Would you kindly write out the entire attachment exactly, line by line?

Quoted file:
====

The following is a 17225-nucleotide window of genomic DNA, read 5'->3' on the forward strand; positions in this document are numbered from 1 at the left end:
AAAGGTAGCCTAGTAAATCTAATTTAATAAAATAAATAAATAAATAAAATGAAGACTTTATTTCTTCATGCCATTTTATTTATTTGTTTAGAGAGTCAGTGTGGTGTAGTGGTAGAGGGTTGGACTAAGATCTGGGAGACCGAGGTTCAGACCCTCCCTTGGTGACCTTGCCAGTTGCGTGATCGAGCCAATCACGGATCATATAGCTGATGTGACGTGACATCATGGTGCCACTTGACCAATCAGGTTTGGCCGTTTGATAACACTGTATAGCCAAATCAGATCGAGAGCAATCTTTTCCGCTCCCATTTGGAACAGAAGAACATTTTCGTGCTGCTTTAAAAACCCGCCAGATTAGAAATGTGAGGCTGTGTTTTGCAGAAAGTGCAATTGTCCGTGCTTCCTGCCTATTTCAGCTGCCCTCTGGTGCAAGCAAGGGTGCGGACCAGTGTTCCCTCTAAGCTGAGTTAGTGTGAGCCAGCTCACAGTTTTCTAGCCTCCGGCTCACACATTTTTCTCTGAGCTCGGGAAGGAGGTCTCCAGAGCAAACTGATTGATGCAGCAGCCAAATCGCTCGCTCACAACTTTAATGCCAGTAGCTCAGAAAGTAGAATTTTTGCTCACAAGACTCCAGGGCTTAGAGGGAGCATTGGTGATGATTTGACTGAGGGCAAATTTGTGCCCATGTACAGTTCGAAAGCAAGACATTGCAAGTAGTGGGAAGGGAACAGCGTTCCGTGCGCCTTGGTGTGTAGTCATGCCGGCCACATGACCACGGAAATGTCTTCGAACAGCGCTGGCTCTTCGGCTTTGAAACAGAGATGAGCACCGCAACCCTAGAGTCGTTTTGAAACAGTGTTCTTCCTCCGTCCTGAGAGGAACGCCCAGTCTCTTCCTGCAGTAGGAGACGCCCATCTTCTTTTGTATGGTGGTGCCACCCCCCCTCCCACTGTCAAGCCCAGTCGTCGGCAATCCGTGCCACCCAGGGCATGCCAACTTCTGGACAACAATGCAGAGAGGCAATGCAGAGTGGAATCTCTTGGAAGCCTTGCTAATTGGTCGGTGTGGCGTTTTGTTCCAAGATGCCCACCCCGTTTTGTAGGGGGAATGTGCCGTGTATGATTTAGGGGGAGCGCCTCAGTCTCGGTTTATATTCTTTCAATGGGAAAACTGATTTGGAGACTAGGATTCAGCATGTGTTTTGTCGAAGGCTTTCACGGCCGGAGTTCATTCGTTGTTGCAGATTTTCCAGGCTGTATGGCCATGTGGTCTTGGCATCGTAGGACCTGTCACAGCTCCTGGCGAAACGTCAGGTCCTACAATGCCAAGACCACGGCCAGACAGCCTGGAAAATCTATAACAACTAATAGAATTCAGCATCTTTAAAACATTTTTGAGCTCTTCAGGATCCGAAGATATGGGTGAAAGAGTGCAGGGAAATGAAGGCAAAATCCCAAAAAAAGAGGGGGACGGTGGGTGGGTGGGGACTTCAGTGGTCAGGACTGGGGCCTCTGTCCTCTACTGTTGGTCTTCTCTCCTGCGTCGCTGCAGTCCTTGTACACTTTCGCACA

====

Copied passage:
The following is a 17225-nucleotide window of genomic DNA, read 5'->3' on the forward strand; positions in this document are numbered from 1 at the left end:
AAAGGTAGCCTAGTAAATCTAATTTAATAAAATAAATAAATAAATAAAATGAAGACTTTATTTCTTCATGCCATTTTATTTATTTGTTTAGAGAGTCAGTGTGGTGTAGTGGTAGAGGGTTGGACTAAGATCTGGGAGACCGAGGTTCAGACCCTCCCTTGGTGACCTTGCCAGTTGCGTGATCGAGCCAATCACGGATCATATAGCTGATGTGACGTGACATCATGGTGCCACTTGACCAATCAGGTTTGGCCGTTTGATAACACTGTATAGCCAAATCAGATCGAGAGCAATCTTTTCCGCTCCCATTTGGAACAGAAGAACATTTTCGTGCTGCTTTAAAAACCCGCCAGATTAGAAATGTGAGGCTGTGTTTTGCAGAAAGTGCAATTGTCCGTGCTTCCTGCCTATTTCAGCTGCCCTCTGGTGCAAGCAAGGGTGCGGACCAGTGTTCCCTCTAAGCTGAGTTAGTGTGAGCCAGCTCACAGTTTTCTAGCCTCCGGCTCACACATTTTTCTCTGAGCTCGGGAAGGAGGTCTCCAGAGCAAACTGATTGATGCAGCAGCCAAATCGCTCGCTCACAACTTTAATGCCAGTAGCTCAGAAAGTAGAATTTTTGCTCACAAGACTCCAGGGCTTAGAGGGAGCATTGGTGATGATTTGACTGAGGGCAAATTTGTGCCCATGTACAGTTCGAAAGCAAGACATTGCAAGTAGTGGGAAGGGAACAGCGTTCCGTGCGCCTTGGTGTGTAGTCATGCCGGCCACATGACCACGGAAATGTCTTCGAACAGCGCTGGCTCTTCGGCTTTGAAACAGAGATGAGCACCGCAACCCTAGAGTCGTTTTGAAACAGTGTTCTTCCTCCGTCCTGAGAGGAACGCCCAGTCTCTTCCTGCAGTAGGAGACGCCCATCTTCTTTTGTATGGTGGTGCCACCCCCCCTCCCACTGTCAAGCCCAGTCGTCGGCAATCCGTGCCACCCAGGGCATGCCAACTTCTGGACAACAATGCAGAGAGGCAATGCAGAGTGGAATCTCTTGGAAGCCTTGCTAATTGGTCGGTGTGGCGTTTTGTTCCAAGATGCCCACCCCGTTTTGTAGGGGGAATGTGCCGTGTATGATTTAGGGGGAGCGCCTCAGTCTCGGTTTATATTCTTTCAATGGGAAAACTGATTTGGAGACTAGGATTCAGCATGTGTTTTGTCGAAGGCTTTCACGGCCGGAGTTCATTCGTTGTTGCAGATTTTCCAGGCTGTATGGCCATGTGGTCTTGGCATCGTAGGACCTGTCACAGCTCCTGGCGAAACGTCAGGTCCTACAATGCCAAGACCACGGCCAGACAGCCTGGAAAATCTATAACAACTAATAGAATTCAGCATCTTTAAAACATTTTTGAGCTCTTCAGGATCCGAAGATATGGGTGAAAGAGTGCAGGGAAATGAAGGCAAAATCCCAAAAAAAGAGGGGGACGGTGGGTGGGTGGGGACTTCAGTGGTCAGGACTGGGGCCTCTGTCCTCTACTGTTGGTCTTCTCTCCTGCGTCGCTGCAGTCCTTGTACACTTTCGCACA